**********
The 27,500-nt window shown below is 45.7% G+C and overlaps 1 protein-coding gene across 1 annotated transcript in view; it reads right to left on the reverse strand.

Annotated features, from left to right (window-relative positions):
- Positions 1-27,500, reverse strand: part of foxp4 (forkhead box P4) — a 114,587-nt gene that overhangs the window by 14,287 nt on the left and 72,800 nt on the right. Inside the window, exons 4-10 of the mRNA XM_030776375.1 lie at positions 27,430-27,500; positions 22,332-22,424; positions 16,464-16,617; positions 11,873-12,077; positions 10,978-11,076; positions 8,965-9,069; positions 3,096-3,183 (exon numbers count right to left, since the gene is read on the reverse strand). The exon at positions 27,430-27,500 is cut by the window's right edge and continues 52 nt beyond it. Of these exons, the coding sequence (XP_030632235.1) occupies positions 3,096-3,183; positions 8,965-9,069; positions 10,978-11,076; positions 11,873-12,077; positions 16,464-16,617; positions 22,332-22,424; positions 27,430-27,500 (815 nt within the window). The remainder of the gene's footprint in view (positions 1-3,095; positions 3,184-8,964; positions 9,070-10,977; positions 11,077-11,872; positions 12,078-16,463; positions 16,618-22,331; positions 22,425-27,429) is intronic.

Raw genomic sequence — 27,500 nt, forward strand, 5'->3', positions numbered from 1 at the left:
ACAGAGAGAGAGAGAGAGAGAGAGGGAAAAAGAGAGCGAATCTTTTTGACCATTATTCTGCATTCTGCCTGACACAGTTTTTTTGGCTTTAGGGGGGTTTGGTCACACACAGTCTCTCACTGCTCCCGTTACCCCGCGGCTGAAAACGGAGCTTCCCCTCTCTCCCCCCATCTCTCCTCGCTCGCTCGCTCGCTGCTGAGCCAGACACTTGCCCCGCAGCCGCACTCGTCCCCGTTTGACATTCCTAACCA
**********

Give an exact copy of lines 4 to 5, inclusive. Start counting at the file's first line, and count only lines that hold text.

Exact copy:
Raw genomic sequence — 27,500 nt, forward strand, 5'->3', positions numbered from 1 at the left:
ACAGAGAGAGAGAGAGAGAGAGAGGGAAAAAGAGAGCGAATCTTTTTGACCATTATTCTGCATTCTGCCTGACACAGTTTTTTTGGCTTTAGGGGGGTTTGGTCACACACAGTCTCTCACTGCTCCCGTTACCCCGCGGCTGAAAACGGAGCTTCCCCTCTCTCCCCCCATCTCTCCTCGCTCGCTCGCTCGCTGCTGAGCCAGACACTTGCCCCGCAGCCGCACTCGTCCCCGTTTGACATTCCTAACCA